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Alderson returns to his roots
by Alan Schwarz
It was a good day for San Diego, a bad day for baseball as a whole. Sandy Alderson's exit from Major League Baseball in early May, to return to his club roots as president of the Padres, comes after seven exemplary years of getting baseball's house in order: fixing the umpire mess and the strike zone, restoring some order to the amateur draft, speeding up game action and more. The longtime Athletics executive, Alderson brought intelligence and pragmatism to MLB's central office and substantially improved the modern game. On one of his final days with MLB, Alderson sat down to discuss the Padres, the work he did (and couldn't do), and what lies ahead at MLB.
ALAN SCHWARZ: What is the biggest difference between working for central baseball and moving back to the club side?
SANDY ALDERSON: It's having a vested interest in the outcome every year. At the league level, obviously, one is concerned about the game, its reputation, its growth. At the local level, you certainly have an interest in all those global issues, but at the same time, it's all about winning and losing and the relationship with the fans.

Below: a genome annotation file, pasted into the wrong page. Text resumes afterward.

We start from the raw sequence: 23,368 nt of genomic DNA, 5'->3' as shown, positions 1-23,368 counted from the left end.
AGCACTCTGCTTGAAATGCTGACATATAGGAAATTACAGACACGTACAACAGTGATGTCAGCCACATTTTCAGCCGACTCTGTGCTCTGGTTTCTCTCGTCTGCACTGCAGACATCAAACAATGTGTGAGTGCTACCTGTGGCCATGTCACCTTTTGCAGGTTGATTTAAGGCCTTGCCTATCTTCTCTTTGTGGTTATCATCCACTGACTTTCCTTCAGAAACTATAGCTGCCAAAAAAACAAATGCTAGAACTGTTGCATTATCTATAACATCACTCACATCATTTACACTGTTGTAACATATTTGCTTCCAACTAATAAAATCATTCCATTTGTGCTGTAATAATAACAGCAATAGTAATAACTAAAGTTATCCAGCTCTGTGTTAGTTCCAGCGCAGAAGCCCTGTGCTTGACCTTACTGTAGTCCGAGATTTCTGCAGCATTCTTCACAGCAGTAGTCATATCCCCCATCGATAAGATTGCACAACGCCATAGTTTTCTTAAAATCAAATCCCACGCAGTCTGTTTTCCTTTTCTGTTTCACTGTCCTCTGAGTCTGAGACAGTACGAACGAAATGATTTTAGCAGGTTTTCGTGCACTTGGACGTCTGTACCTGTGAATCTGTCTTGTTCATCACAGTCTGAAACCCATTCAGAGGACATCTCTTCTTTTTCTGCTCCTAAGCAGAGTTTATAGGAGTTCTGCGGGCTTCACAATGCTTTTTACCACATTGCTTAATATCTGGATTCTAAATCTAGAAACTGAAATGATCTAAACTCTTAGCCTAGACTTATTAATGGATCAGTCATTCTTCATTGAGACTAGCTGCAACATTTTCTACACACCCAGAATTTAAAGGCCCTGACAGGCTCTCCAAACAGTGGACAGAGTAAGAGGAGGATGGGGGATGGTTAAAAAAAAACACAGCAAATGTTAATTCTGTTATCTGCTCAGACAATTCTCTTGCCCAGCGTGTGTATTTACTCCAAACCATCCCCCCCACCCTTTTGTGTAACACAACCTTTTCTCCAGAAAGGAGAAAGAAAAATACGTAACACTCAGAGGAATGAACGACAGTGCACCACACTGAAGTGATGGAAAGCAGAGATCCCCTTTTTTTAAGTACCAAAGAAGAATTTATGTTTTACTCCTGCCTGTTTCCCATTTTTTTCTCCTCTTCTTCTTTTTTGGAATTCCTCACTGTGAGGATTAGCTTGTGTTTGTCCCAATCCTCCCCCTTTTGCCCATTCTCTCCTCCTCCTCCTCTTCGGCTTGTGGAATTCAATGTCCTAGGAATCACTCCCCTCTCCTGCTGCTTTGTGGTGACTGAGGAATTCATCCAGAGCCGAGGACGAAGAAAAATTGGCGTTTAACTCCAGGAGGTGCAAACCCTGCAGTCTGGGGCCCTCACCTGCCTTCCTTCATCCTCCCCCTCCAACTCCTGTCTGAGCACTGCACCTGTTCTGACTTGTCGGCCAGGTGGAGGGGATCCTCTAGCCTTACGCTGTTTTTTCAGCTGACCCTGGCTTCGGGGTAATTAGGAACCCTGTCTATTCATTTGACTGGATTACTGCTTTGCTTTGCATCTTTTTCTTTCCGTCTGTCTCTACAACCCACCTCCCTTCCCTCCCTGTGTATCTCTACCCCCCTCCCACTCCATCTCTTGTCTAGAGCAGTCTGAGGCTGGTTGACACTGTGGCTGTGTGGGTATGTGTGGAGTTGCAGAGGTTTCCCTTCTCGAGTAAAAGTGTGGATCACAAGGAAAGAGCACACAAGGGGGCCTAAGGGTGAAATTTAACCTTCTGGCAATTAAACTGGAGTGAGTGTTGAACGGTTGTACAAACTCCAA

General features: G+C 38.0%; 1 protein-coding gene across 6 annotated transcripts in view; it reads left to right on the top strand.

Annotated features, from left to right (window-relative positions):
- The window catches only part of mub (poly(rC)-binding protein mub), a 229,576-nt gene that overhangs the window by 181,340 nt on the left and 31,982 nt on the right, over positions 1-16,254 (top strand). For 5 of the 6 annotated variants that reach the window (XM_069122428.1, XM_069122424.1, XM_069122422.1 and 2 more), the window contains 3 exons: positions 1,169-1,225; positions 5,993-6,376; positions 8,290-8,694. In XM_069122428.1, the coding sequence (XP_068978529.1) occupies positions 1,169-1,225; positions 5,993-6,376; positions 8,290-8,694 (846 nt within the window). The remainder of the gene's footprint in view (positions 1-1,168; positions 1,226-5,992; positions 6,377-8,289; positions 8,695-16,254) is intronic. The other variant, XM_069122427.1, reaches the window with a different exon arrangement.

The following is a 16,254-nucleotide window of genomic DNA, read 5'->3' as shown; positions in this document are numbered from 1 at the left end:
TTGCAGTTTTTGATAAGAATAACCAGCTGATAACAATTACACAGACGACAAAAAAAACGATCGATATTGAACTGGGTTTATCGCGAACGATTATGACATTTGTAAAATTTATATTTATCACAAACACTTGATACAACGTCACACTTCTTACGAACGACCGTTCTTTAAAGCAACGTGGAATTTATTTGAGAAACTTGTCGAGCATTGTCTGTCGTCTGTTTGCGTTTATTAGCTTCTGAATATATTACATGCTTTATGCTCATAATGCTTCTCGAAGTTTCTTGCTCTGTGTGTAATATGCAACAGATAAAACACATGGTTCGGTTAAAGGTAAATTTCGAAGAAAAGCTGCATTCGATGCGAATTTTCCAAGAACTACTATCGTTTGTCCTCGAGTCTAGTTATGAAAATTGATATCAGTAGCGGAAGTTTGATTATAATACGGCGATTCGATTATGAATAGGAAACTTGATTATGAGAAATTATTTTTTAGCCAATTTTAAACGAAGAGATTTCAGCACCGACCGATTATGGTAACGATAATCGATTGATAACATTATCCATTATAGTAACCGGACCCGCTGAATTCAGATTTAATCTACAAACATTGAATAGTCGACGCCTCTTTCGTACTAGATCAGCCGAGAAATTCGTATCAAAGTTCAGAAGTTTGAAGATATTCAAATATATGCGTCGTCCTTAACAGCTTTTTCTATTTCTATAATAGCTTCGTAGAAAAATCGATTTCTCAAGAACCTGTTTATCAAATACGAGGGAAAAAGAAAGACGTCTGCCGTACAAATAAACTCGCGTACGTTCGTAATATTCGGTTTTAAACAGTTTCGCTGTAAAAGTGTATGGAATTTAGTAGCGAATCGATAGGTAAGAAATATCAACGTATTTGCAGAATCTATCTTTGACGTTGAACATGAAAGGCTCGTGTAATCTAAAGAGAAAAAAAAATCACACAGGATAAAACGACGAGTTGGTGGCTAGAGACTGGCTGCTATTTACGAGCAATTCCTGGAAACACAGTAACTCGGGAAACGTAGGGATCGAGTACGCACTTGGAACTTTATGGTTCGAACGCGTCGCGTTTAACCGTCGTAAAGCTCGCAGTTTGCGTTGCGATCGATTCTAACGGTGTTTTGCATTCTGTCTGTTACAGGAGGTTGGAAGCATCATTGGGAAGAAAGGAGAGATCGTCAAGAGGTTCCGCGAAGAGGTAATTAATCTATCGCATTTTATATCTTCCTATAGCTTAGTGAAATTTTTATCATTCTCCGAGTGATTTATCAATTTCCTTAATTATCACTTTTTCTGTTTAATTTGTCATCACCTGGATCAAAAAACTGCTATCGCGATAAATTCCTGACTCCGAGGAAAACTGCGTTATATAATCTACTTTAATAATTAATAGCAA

AS: Padres owner John Moores said that his organization went "to sleep" recently, and that your hiring should be interpreted as a wakeup call. They did win 87 games last year. How do you feel about coming in under those conditions?
SA: Well, I know that John has a point of view, and that's predicated on 10 years of ownership at this point. They've accomplished some great things. They've opened a new stadium which is very highly regarded around baseball and in San Diego. They were in the World Series as recently as '98. They won 87 games last year, they drew over three million fans, so I'm not really in the same position as John to comment on the organization and where it needs to be.
AS: You're the CEO--Kevin Towers remains with the title of GM. Will he have the same discretion as he once did moving forward? Are you going to be a higher-type GM, given your background?
SA: Well, not necessarily. My sense is Kevin has discussed player issues with (former CEO and now COO) Dick Freeman and with John (Moores) from time to time in the past. That certainly will continue. But in a way, I hope to lend Kevin even more credibility and to some extent discretion just by virtue of my familiarity with the kind of things he is doing and the kinds of decisions he has to make. My sense about what he is doing and the decisions he makes won't be just as a result of communication--I will have a sense of that through my own experience.